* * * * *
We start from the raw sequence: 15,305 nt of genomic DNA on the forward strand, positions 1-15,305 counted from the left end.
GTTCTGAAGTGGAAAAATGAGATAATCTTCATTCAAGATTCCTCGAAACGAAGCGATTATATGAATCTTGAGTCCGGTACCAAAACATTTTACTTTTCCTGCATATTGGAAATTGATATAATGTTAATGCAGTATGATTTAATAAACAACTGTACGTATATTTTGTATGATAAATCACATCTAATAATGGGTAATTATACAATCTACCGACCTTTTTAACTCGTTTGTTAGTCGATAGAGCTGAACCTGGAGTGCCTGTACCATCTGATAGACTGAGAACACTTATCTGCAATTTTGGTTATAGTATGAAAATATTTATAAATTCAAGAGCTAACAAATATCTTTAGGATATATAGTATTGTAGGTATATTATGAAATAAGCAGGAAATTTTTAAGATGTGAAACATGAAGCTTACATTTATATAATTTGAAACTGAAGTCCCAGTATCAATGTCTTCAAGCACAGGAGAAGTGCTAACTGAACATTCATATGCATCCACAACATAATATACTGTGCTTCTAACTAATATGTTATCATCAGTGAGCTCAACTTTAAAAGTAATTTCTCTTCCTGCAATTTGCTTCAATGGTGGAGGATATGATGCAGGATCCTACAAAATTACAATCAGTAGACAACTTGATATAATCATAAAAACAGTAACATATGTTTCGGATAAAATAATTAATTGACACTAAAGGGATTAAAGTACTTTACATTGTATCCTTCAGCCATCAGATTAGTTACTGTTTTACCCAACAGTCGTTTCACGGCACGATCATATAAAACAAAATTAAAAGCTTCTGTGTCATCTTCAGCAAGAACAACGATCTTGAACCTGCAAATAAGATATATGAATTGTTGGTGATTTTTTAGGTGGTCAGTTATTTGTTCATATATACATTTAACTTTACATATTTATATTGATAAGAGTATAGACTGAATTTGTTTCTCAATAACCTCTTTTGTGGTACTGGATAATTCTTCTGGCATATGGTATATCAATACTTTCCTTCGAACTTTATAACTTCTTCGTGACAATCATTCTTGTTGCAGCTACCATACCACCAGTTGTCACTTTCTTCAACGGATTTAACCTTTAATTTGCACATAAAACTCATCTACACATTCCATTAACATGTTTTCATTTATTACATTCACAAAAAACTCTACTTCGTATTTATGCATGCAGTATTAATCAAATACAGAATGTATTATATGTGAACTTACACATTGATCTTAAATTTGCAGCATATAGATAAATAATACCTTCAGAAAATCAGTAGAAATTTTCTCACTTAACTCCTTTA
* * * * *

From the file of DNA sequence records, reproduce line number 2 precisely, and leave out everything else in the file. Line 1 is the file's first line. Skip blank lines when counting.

GTTCTGAAGTGGAAAAATGAGATAATCTTCATTCAAGATTCCTCGAAACGAAGCGATTATATGAATCTTGAGTCCGGTACCAAAACATTTTACTTTTCCTGCATATTGGAAATTGATATAATGTTAATGCAGTATGATTTAATAAACAACTGTACGTATATTTTGTATGATAAATCACATCTAATAATGGGTAATTATACAATCTACCGACCTTTTTAACTCGTTTGTTAGTCGATAGAGCTGAACCTGGAGTGCCTGTACCATCTGATAGACTGAGAACACTTATCTGCAATTTTGGTTATAGTATGAAAATATTTATAAATTCAAGAGCTAACAAATATCTTTAGGATATATAGTATTGTAGGTATATTATGAAATAAGCAGGAAATTTTTAAGATGTGAAACATGAAGCTTACATTTATATAATTTGAAACTGAAGTCCCAGTATCAATGTCTTCAAGCACAGGAGAAGTGCTAACTGAACATTCATATGCATCCACAACATAATATACTGTGCTTCTAACTAATATGTTATCATCAGTGAGCTCAACTTTAAAAGTAATTTCTCTTCCTGCAATTTGCTTCAATGGTGGAGGATATGATGCAGGATCCTACAAAATTACAATCAGTAGACAACTTGATATAATCATAAAAACAGTAACATATGTTTCGGATAAAATAATTAATTGACACTAAAGGGATTAAAGTACTTTACATTGTATCCTTCAGCCATCAGATTAGTTACTGTTTTACCCAACAGTCGTTTCACGGCACGATCATATAAAACAAAATTAAAAGCTTCTGTGTCATCTTCAGCAAGAACAACGATCTTGAACCTGCAAATAAGATATATGAATTGTTGGTGATTTTTTAGGTGGTCAGTTATTTGTTCATATATACATTTAACTTTACATATTTATATTGATAAGAGTATAGACTGAATTTGTTTCTCAATAACCTCTTTTGTGGTACTGGATAATTCTTCTGGCATATGGTATATCAATACTTTCCTTCGAACTTTATAACTTCTTCGTGACAATCATTCTTGTTGCAGCTACCATACCACCAGTTGTCACTTTCTTCAACGGATTTAACCTTTAATTTGCACATAAAACTCATCTACACATTCCATTAACATGTTTTCATTTATTACATTCACAAAAAACTCTACTTCGTATTTATGCATGCAGTATTAATCAAATACAGAATGTATTATATGTGAACTTACACATTGATCTTAAATTTGCAGCATATAGATAAATAATACCTTCAGAAAATCAGTAGAAATTTTCTCACTTAACTCCTTTA